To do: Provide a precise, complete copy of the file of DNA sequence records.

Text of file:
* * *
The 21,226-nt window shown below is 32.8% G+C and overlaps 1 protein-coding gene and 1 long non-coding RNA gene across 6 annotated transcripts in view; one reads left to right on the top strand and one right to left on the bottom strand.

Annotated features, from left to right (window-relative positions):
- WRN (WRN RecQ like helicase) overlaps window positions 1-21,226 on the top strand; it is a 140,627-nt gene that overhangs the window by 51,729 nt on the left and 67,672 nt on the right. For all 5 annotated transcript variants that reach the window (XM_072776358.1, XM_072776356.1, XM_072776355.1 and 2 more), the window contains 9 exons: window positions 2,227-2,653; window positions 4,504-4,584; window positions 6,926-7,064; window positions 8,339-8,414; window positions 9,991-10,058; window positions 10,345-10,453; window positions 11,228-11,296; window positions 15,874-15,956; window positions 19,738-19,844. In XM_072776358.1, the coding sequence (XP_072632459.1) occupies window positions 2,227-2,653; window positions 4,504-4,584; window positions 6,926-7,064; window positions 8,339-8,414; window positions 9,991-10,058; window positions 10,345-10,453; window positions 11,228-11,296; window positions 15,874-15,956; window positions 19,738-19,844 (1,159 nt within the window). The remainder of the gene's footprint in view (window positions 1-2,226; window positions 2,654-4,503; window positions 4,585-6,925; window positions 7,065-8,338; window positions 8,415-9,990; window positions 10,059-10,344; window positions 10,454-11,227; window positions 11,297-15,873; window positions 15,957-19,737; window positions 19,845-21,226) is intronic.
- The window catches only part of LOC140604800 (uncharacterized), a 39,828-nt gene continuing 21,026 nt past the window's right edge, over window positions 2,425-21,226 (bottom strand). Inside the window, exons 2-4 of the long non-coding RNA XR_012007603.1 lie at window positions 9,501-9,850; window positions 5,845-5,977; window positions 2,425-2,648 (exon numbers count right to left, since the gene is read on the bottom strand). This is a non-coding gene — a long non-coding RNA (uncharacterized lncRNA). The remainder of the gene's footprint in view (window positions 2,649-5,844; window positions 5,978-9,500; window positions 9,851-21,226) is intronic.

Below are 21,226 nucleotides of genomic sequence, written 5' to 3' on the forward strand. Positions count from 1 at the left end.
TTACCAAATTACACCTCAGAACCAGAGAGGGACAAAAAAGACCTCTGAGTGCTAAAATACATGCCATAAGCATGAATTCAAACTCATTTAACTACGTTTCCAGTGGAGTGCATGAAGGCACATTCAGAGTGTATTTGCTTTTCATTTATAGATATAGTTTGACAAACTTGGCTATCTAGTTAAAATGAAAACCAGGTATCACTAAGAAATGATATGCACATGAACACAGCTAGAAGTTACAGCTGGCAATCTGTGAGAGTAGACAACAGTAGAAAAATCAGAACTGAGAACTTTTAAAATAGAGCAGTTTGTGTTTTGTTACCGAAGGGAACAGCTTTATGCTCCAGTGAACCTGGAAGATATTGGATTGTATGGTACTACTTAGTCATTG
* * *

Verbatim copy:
The 21,226-nt window shown below is 32.8% G+C and overlaps 1 protein-coding gene and 1 long non-coding RNA gene across 6 annotated transcripts in view; one reads left to right on the top strand and one right to left on the bottom strand.

Annotated features, from left to right (window-relative positions):
- WRN (WRN RecQ like helicase) overlaps window positions 1-21,226 on the top strand; it is a 140,627-nt gene that overhangs the window by 51,729 nt on the left and 67,672 nt on the right. For all 5 annotated transcript variants that reach the window (XM_072776358.1, XM_072776356.1, XM_072776355.1 and 2 more), the window contains 9 exons: window positions 2,227-2,653; window positions 4,504-4,584; window positions 6,926-7,064; window positions 8,339-8,414; window positions 9,991-10,058; window positions 10,345-10,453; window positions 11,228-11,296; window positions 15,874-15,956; window positions 19,738-19,844. In XM_072776358.1, the coding sequence (XP_072632459.1) occupies window positions 2,227-2,653; window positions 4,504-4,584; window positions 6,926-7,064; window positions 8,339-8,414; window positions 9,991-10,058; window positions 10,345-10,453; window positions 11,228-11,296; window positions 15,874-15,956; window positions 19,738-19,844 (1,159 nt within the window). The remainder of the gene's footprint in view (window positions 1-2,226; window positions 2,654-4,503; window positions 4,585-6,925; window positions 7,065-8,338; window positions 8,415-9,990; window positions 10,059-10,344; window positions 10,454-11,227; window positions 11,297-15,873; window positions 15,957-19,737; window positions 19,845-21,226) is intronic.
- The window catches only part of LOC140604800 (uncharacterized), a 39,828-nt gene continuing 21,026 nt past the window's right edge, over window positions 2,425-21,226 (bottom strand). Inside the window, exons 2-4 of the long non-coding RNA XR_012007603.1 lie at window positions 9,501-9,850; window positions 5,845-5,977; window positions 2,425-2,648 (exon numbers count right to left, since the gene is read on the bottom strand). This is a non-coding gene — a long non-coding RNA (uncharacterized lncRNA). The remainder of the gene's footprint in view (window positions 2,649-5,844; window positions 5,978-9,500; window positions 9,851-21,226) is intronic.

Below are 21,226 nucleotides of genomic sequence, written 5' to 3' on the forward strand. Positions count from 1 at the left end.
TTACCAAATTACACCTCAGAACCAGAGAGGGACAAAAAAGACCTCTGAGTGCTAAAATACATGCCATAAGCATGAATTCAAACTCATTTAACTACGTTTCCAGTGGAGTGCATGAAGGCACATTCAGAGTGTATTTGCTTTTCATTTATAGATATAGTTTGACAAACTTGGCTATCTAGTTAAAATGAAAACCAGGTATCACTAAGAAATGATATGCACATGAACACAGCTAGAAGTTACAGCTGGCAATCTGTGAGAGTAGACAACAGTAGAAAAATCAGAACTGAGAACTTTTAAAATAGAGCAGTTTGTGTTTTGTTACCGAAGGGAACAGCTTTATGCTCCAGTGAACCTGGAAGATATTGGATTGTATGGTACTACTTAGTCATTG